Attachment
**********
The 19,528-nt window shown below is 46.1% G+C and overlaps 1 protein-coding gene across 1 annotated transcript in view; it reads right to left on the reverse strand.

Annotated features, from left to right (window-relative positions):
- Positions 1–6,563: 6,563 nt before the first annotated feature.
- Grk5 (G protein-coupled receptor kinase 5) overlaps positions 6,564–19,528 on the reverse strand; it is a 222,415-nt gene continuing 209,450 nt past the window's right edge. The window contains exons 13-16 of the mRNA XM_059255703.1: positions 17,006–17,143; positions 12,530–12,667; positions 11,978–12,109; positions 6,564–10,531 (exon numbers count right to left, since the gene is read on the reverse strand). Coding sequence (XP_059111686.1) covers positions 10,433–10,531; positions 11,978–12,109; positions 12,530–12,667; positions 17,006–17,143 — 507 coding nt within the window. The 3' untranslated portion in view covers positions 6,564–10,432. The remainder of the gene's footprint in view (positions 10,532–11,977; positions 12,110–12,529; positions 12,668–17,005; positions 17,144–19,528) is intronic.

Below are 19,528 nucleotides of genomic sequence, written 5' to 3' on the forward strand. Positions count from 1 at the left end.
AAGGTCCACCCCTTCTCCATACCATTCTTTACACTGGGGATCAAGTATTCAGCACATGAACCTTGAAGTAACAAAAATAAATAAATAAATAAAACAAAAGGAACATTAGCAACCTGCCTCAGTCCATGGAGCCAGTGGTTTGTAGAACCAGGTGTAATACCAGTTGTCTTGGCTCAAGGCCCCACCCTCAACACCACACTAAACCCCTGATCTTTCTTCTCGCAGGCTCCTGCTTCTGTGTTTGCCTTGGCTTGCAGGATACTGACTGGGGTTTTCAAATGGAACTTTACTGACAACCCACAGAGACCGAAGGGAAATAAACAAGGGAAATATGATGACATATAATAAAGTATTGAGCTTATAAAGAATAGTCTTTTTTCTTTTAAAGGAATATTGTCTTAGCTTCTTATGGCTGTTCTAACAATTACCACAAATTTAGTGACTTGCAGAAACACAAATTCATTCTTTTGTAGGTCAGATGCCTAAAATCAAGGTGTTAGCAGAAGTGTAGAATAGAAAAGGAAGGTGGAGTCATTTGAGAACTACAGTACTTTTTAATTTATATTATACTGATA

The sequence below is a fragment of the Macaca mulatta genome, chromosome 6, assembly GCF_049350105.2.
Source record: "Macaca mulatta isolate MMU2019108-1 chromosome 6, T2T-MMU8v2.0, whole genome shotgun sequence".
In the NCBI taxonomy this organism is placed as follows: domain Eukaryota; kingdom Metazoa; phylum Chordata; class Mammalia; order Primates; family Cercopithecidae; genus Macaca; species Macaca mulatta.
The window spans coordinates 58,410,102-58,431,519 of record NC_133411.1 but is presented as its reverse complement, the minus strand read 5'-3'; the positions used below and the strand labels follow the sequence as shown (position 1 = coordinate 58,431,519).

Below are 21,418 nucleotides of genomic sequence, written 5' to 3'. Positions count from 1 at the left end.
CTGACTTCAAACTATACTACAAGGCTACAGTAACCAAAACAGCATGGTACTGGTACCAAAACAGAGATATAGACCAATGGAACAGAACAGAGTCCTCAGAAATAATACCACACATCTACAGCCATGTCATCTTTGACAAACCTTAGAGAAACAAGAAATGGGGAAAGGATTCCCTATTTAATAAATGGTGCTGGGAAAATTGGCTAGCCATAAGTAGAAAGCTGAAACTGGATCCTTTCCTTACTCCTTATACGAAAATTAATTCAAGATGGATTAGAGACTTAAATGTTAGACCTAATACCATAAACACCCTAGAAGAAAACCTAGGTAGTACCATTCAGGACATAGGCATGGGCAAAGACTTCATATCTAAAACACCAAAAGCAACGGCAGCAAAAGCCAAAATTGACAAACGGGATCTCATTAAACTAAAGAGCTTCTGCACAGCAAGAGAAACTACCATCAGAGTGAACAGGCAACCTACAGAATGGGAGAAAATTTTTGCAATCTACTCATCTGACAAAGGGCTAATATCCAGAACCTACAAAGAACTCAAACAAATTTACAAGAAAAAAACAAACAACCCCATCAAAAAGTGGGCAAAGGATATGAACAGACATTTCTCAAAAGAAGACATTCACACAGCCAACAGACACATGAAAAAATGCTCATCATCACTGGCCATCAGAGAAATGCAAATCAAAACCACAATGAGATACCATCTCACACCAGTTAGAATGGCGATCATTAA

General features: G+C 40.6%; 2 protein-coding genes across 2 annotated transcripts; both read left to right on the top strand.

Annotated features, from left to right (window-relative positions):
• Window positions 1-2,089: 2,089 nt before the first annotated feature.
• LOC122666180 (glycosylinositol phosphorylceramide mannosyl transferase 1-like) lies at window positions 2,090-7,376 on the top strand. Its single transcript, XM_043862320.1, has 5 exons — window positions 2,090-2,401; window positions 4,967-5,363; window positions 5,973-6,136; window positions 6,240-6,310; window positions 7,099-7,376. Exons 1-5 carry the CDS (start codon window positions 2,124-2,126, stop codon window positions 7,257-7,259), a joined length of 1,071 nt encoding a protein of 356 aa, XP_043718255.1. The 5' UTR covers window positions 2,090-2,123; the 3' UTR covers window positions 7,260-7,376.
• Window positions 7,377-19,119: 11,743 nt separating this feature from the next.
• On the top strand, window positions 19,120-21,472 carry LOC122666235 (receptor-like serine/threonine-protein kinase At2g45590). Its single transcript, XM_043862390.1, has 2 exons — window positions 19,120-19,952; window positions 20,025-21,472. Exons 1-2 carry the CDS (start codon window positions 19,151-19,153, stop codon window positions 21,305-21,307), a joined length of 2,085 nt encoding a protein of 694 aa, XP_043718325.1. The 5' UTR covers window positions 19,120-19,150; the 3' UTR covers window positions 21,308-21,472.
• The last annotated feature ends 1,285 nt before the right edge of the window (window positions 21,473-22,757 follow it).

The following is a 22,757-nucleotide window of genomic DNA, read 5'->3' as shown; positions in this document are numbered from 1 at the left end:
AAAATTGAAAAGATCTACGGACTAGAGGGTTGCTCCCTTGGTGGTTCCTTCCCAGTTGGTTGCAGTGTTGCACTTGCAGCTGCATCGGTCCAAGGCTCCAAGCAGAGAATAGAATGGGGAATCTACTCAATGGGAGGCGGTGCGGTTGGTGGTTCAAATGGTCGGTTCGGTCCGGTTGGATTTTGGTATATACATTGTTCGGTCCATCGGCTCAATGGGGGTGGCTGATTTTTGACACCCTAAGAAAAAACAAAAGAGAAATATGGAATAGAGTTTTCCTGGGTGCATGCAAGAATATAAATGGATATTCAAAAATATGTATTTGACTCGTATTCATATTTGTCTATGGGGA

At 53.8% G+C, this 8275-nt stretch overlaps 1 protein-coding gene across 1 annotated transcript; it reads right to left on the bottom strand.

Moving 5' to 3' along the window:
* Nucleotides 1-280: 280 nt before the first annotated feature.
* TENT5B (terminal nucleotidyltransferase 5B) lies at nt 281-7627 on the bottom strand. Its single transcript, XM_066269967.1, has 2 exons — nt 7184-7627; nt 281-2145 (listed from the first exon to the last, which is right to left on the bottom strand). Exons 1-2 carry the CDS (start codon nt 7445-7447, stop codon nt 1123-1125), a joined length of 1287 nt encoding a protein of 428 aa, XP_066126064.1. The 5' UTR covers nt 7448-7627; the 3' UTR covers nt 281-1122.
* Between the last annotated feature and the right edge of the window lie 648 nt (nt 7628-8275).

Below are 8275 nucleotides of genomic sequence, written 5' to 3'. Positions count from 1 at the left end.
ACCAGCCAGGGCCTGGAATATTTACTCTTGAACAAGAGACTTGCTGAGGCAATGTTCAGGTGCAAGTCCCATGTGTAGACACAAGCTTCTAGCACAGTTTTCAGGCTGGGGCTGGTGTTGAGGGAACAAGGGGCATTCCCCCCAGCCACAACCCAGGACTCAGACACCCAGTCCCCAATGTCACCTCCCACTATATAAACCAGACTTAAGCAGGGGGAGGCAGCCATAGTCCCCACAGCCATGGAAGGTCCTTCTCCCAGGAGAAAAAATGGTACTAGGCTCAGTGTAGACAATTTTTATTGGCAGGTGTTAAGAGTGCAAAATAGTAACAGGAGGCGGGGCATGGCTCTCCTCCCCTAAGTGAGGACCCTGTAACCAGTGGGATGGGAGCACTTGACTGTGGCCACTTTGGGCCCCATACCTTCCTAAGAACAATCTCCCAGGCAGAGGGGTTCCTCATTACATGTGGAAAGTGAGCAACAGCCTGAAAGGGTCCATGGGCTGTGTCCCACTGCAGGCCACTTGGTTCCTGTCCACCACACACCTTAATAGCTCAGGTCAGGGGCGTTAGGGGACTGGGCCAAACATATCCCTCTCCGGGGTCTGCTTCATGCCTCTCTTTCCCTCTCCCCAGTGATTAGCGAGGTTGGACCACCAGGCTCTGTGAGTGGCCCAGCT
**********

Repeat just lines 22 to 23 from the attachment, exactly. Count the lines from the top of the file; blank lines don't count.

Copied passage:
At 53.8% G+C, this 8275-nt stretch overlaps 1 protein-coding gene across 1 annotated transcript; it reads right to left on the bottom strand.

Moving 5' to 3' along the window: